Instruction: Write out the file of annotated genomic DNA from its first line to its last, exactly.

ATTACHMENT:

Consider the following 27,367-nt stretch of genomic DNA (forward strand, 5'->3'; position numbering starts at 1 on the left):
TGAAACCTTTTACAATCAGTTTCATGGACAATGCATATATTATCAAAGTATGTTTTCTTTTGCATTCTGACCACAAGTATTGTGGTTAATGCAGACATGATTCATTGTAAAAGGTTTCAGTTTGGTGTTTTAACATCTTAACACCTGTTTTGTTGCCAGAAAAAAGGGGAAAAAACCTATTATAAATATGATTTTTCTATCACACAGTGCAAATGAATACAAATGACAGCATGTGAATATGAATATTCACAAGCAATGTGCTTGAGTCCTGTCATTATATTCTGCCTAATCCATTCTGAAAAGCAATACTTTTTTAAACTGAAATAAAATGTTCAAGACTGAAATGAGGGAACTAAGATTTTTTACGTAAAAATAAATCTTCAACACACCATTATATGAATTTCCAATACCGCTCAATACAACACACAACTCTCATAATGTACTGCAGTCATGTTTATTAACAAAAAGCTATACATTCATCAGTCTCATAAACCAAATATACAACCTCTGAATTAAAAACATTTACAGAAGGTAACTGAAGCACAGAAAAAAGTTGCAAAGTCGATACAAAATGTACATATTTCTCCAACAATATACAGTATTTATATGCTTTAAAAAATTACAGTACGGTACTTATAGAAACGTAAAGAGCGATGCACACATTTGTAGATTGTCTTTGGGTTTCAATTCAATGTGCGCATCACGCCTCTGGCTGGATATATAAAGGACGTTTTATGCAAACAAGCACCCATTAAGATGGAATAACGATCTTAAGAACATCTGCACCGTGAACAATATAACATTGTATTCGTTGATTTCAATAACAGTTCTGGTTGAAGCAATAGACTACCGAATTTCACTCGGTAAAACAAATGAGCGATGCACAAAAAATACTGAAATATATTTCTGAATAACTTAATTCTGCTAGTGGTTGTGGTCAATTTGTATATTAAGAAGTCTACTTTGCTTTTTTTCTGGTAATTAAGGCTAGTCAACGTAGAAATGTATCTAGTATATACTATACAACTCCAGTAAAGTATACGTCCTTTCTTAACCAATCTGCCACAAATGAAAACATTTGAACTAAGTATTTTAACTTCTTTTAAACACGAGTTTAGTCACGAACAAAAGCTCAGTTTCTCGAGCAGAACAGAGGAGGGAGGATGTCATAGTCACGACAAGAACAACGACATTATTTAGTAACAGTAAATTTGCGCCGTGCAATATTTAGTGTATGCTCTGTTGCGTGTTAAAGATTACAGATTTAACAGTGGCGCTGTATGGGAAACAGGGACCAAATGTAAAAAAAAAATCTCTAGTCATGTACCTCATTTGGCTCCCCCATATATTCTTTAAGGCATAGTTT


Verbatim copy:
Consider the following 27,367-nt stretch of genomic DNA (forward strand, 5'->3'; position numbering starts at 1 on the left):
TGAAACCTTTTACAATCAGTTTCATGGACAATGCATATATTATCAAAGTATGTTTTCTTTTGCATTCTGACCACAAGTATTGTGGTTAATGCAGACATGATTCATTGTAAAAGGTTTCAGTTTGGTGTTTTAACATCTTAACACCTGTTTTGTTGCCAGAAAAAAGGGGAAAAAACCTATTATAAATATGATTTTTCTATCACACAGTGCAAATGAATACAAATGACAGCATGTGAATATGAATATTCACAAGCAATGTGCTTGAGTCCTGTCATTATATTCTGCCTAATCCATTCTGAAAAGCAATACTTTTTTAAACTGAAATAAAATGTTCAAGACTGAAATGAGGGAACTAAGATTTTTTACGTAAAAATAAATCTTCAACACACCATTATATGAATTTCCAATACCGCTCAATACAACACACAACTCTCATAATGTACTGCAGTCATGTTTATTAACAAAAAGCTATACATTCATCAGTCTCATAAACCAAATATACAACCTCTGAATTAAAAACATTTACAGAAGGTAACTGAAGCACAGAAAAAAGTTGCAAAGTCGATACAAAATGTACATATTTCTCCAACAATATACAGTATTTATATGCTTTAAAAAATTACAGTACGGTACTTATAGAAACGTAAAGAGCGATGCACACATTTGTAGATTGTCTTTGGGTTTCAATTCAATGTGCGCATCACGCCTCTGGCTGGATATATAAAGGACGTTTTATGCAAACAAGCACCCATTAAGATGGAATAACGATCTTAAGAACATCTGCACCGTGAACAATATAACATTGTATTCGTTGATTTCAATAACAGTTCTGGTTGAAGCAATAGACTACCGAATTTCACTCGGTAAAACAAATGAGCGATGCACAAAAAATACTGAAATATATTTCTGAATAACTTAATTCTGCTAGTGGTTGTGGTCAATTTGTATATTAAGAAGTCTACTTTGCTTTTTTTCTGGTAATTAAGGCTAGTCAACGTAGAAATGTATCTAGTATATACTATACAACTCCAGTAAAGTATACGTCCTTTCTTAACCAATCTGCCACAAATGAAAACATTTGAACTAAGTATTTTAACTTCTTTTAAACACGAGTTTAGTCACGAACAAAAGCTCAGTTTCTCGAGCAGAACAGAGGAGGGAGGATGTCATAGTCACGACAAGAACAACGACATTATTTAGTAACAGTAAATTTGCGCCGTGCAATATTTAGTGTATGCTCTGTTGCGTGTTAAAGATTACAGATTTAACAGTGGCGCTGTATGGGAAACAGGGACCAAATGTAAAAAAAAAATCTCTAGTCATGTACCTCATTTGGCTCCCCCATATATTCTTTAAGGCATAGTTT